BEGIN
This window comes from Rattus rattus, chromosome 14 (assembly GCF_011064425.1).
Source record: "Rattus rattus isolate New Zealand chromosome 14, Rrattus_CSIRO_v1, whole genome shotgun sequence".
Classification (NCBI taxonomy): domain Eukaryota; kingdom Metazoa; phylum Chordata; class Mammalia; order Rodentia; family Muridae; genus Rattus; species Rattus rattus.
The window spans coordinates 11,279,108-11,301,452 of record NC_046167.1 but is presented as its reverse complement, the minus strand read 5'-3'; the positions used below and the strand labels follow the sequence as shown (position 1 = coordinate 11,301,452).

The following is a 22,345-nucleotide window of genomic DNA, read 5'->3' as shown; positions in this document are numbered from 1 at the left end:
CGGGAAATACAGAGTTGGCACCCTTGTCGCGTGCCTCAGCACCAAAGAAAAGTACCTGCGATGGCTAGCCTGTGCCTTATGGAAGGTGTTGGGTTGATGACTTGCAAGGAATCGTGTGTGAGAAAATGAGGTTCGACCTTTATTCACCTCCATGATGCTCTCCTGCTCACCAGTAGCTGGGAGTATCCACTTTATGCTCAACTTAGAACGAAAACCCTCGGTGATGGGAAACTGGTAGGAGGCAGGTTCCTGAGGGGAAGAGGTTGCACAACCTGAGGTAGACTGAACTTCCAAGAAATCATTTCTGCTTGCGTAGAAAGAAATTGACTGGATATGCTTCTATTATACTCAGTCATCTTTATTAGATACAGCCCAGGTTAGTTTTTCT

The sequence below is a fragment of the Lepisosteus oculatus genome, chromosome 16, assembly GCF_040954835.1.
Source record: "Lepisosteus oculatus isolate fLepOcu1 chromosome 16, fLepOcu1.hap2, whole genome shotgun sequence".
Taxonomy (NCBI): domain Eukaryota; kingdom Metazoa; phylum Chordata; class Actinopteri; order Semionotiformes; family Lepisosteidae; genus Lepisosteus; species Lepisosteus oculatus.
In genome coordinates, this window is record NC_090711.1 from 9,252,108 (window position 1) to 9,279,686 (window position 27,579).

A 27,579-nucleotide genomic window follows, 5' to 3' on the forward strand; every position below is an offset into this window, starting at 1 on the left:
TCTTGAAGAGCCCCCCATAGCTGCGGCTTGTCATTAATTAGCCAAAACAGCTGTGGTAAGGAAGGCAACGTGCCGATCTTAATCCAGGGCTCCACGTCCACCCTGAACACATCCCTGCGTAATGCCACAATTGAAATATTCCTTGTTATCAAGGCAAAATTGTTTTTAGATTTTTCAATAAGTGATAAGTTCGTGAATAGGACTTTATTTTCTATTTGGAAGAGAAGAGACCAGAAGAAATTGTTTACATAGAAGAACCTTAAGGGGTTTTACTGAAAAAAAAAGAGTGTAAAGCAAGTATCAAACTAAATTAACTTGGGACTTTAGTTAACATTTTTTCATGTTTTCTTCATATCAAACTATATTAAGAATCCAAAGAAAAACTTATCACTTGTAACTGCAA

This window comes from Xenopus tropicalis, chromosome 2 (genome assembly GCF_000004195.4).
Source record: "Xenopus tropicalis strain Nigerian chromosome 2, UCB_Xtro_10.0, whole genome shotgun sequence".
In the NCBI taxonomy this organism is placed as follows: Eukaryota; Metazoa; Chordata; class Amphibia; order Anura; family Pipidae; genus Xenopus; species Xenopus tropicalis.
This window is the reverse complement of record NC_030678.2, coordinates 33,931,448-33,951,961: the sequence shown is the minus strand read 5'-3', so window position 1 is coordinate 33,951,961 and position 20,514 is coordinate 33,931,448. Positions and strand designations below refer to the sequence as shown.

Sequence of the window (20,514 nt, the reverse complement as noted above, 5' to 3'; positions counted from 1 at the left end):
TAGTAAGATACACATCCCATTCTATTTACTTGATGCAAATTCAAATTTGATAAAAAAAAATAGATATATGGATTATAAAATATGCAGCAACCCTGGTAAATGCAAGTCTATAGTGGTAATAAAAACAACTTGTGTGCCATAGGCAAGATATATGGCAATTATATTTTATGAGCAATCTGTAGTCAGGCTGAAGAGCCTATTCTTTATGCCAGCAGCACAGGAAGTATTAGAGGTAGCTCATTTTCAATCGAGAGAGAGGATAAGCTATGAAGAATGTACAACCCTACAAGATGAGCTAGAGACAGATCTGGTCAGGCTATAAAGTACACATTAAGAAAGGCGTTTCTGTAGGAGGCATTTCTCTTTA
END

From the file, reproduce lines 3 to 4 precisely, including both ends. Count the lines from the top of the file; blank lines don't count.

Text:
Classification (NCBI taxonomy): domain Eukaryota; kingdom Metazoa; phylum Chordata; class Mammalia; order Rodentia; family Muridae; genus Rattus; species Rattus rattus.
The window spans coordinates 11,279,108-11,301,452 of record NC_046167.1 but is presented as its reverse complement, the minus strand read 5'-3'; the positions used below and the strand labels follow the sequence as shown (position 1 = coordinate 11,301,452).